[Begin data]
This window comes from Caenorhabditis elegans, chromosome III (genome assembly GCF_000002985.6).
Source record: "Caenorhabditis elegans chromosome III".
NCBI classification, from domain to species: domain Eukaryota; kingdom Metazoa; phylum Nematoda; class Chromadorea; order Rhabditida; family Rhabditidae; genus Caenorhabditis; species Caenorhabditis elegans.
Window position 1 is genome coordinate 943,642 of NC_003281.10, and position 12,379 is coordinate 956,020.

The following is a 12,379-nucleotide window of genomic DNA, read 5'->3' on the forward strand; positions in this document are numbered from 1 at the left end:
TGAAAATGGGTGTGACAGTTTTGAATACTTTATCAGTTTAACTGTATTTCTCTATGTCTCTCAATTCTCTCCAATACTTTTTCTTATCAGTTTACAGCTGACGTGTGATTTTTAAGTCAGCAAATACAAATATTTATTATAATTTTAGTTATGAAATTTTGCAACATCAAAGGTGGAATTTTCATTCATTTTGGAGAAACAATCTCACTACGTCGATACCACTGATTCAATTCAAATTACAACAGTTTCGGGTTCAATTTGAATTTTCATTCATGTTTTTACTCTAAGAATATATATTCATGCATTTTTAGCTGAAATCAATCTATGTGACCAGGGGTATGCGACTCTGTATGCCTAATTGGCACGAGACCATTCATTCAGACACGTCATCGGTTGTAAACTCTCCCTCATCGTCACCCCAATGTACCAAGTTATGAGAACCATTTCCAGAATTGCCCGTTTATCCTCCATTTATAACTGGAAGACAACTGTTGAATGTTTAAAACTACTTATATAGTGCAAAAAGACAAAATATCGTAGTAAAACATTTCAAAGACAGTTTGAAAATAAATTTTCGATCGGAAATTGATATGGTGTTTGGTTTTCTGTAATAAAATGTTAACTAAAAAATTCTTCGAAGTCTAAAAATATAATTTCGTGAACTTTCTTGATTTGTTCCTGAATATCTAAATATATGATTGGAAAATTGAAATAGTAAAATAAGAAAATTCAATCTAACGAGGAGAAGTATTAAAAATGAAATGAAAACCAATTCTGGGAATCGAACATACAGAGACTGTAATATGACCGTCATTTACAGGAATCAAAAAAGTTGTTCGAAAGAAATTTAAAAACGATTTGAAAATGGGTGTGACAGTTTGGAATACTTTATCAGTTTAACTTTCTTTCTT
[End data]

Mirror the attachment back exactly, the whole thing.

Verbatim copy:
This window comes from Caenorhabditis elegans, chromosome III (genome assembly GCF_000002985.6).
Source record: "Caenorhabditis elegans chromosome III".
NCBI classification, from domain to species: domain Eukaryota; kingdom Metazoa; phylum Nematoda; class Chromadorea; order Rhabditida; family Rhabditidae; genus Caenorhabditis; species Caenorhabditis elegans.
Window position 1 is genome coordinate 943,642 of NC_003281.10, and position 12,379 is coordinate 956,020.

The following is a 12,379-nucleotide window of genomic DNA, read 5'->3' on the forward strand; positions in this document are numbered from 1 at the left end:
TGAAAATGGGTGTGACAGTTTTGAATACTTTATCAGTTTAACTGTATTTCTCTATGTCTCTCAATTCTCTCCAATACTTTTTCTTATCAGTTTACAGCTGACGTGTGATTTTTAAGTCAGCAAATACAAATATTTATTATAATTTTAGTTATGAAATTTTGCAACATCAAAGGTGGAATTTTCATTCATTTTGGAGAAACAATCTCACTACGTCGATACCACTGATTCAATTCAAATTACAACAGTTTCGGGTTCAATTTGAATTTTCATTCATGTTTTTACTCTAAGAATATATATTCATGCATTTTTAGCTGAAATCAATCTATGTGACCAGGGGTATGCGACTCTGTATGCCTAATTGGCACGAGACCATTCATTCAGACACGTCATCGGTTGTAAACTCTCCCTCATCGTCACCCCAATGTACCAAGTTATGAGAACCATTTCCAGAATTGCCCGTTTATCCTCCATTTATAACTGGAAGACAACTGTTGAATGTTTAAAACTACTTATATAGTGCAAAAAGACAAAATATCGTAGTAAAACATTTCAAAGACAGTTTGAAAATAAATTTTCGATCGGAAATTGATATGGTGTTTGGTTTTCTGTAATAAAATGTTAACTAAAAAATTCTTCGAAGTCTAAAAATATAATTTCGTGAACTTTCTTGATTTGTTCCTGAATATCTAAATATATGATTGGAAAATTGAAATAGTAAAATAAGAAAATTCAATCTAACGAGGAGAAGTATTAAAAATGAAATGAAAACCAATTCTGGGAATCGAACATACAGAGACTGTAATATGACCGTCATTTACAGGAATCAAAAAAGTTGTTCGAAAGAAATTTAAAAACGATTTGAAAATGGGTGTGACAGTTTGGAATACTTTATCAGTTTAACTTTCTTTCTT